That indentation is an apt metaphor for the Jewish story of the villages. Though almost all the Jews moved away, they have left an indelible mark. In fact, the Jewish past of Endingen and Lengnau has put the villages on the tourist map of the present.
In 2009, in cooperation with the cantonal and national heritage societies, the Endingen-Lengnau Jewish community launched the Jüdischer Kulturweg (Jewish Heritage Path), a well-marked tourist trail that connects the two villages’ Jewish sights.
“Local authorities recognized the public interest, and Swiss media attention has been constantly increasing,” says Roy Oppenheim, a cultural producer for Swiss television who initiated the project and today sits on the Kulturweg board. Many organized groups—from schools and universities to churches and political parties—have taken the tour. The Kulturweg no doubt got an additional boost by launching shortly after the publication of Melnitz, a best-selling novel by Charles Lewinsky that follows the fortunes of a Jewish family from Endingen.
Bloch notes that his non-Jewish neighbors “are generally supportive of the [tourist] initiatives and are proud of the Jewish heritage in their villages.” Indeed, there is a new interfaith effort underway called Doppeltür (Double Door), which envisions an interactive museum focused on Christian-Jewish coexistence.
Even if few Jews live in the villages today, many descendants in Zurich, Basel and other Swiss cities still feel connected. Oppenheim estimates that between one-quarter and one-third of the Jews in the German-speaking parts of Switzerland trace their ancestry to the villages. Rather than register as Jews in the larger cities where they live, notes Weingarten, some Swiss Jews choose out of a sense of heritage to officially join the Endingen or Lengnau community. (It is a longstanding practice in many European countries to legally declare religious status.)
Like the indentations in the doorposts, the Jews who left the villages made lasting impressions wherever they went. In addition to the Guggenheims, others who prospered in America included Oscar-winning film director William Wyler (Ben-Hur, Mrs. Miniver); composer Ernest Bloch; and Felix Bloch, who won the 1952 Nobel Prize in physics. Within Switzerland, Jews became prominent in the banking, chocolate and textile industries as well as in the arts.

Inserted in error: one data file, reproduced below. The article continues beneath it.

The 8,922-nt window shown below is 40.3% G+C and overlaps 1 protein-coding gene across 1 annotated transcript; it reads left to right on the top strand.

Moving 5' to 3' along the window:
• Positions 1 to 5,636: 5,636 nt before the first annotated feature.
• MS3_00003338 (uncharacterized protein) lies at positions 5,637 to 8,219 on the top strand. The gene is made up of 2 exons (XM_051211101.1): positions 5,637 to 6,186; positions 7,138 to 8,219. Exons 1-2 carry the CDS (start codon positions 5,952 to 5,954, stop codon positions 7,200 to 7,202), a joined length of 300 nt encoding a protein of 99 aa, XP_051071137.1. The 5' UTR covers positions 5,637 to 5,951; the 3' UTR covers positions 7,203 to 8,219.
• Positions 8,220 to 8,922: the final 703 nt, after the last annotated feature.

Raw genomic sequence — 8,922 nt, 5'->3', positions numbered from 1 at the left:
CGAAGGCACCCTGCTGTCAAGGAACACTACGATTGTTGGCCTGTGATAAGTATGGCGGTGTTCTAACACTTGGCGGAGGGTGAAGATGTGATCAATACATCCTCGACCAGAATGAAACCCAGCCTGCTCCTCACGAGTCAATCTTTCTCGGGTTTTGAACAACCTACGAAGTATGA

The history and beauty of the villages eventually proved irresistible to Oppenheim, who became one of the rare Jews without local roots (he was born in Switzerland to parents from Britain and Germany) to move to Lengnau. Aside from the attraction, there was also a void that challenged him. “I was depressed to find out how little the Swiss society knows about Judaism,” he says. “All this touched me and was an occasion to do something to remove the ignorance.”
Endingen’s only house of worship sits in a back alley, hinterstieg in German, and boasts a neo-Classical façade with Moorish-arched windows. This was the village’s second synagogue; by 1852, the community—then numbering over 1,000—had outgrown its original building, built in 1764.
The village’s Jewish school, erected in 1855 at the height of the community’s size and influence, still welcomes students, but now serves as a district school.
In Endingen and Lengnau, several Jewish residences with their tell-tale double doors still stand. After Jews obtained property rights, around 1830, the residential arrangements largely remained unchanged, though the apartments were increasingly separated vertically.
Though kosher slaughter has been illegal in Switzerland since 1893, the Jewish community’s onetime slaughterhouse—or Schlachthaus—maintains its original purpose and is operated by the local, nonkosher butcher.
Endingen’s mikvah was situated in a charming, small house that featured living quarters on its second floor. The ground-floor location of the ritual bath—which was used by women and men—presumably explains why the street-level windows are elevated.
Situated between the two villages, the Endingen-Lengnau Cemetery is a must-see. Established in 1750 and still in use, this is the country’s largest Jewish cemetery with over 2,700 interred.
Unlike in Endingen, this village’s synagogue dominates the main square. Built in 1847, the Romanesque-style façade includes
a towering central arch that terminates, high above, with a clock.
Best-known for its Passover-related function, the building referred to as the Matzah Bakery also served as a meetinghouse, school and ritual bath. Erected in 1813, it now sits empty.
Founded in 1903 by wealthy emigrants like Meyer Guggenheim who maintained strong ties to their hometowns, Margoa, the Jewish Home for the Aged, has welcomed non-Jews since the 1980s.
The former Jewish school—the etched inscription “Gemeind Schulhaus” (communal schoolhouse) still visible above the entrance—has served as Lengnau’s village hall since 1982. Built in 1842, the school was, at different times, home to Jewish students and combined classes of Christians and Jews.
The tiny structure housing the mikvah dates to 1848 and is believed to have operated solely for women’s immersion.
Alan M. Tigay is editor emeritus of Hadassah Magazine and host of the music blog worldlisteningpost.com.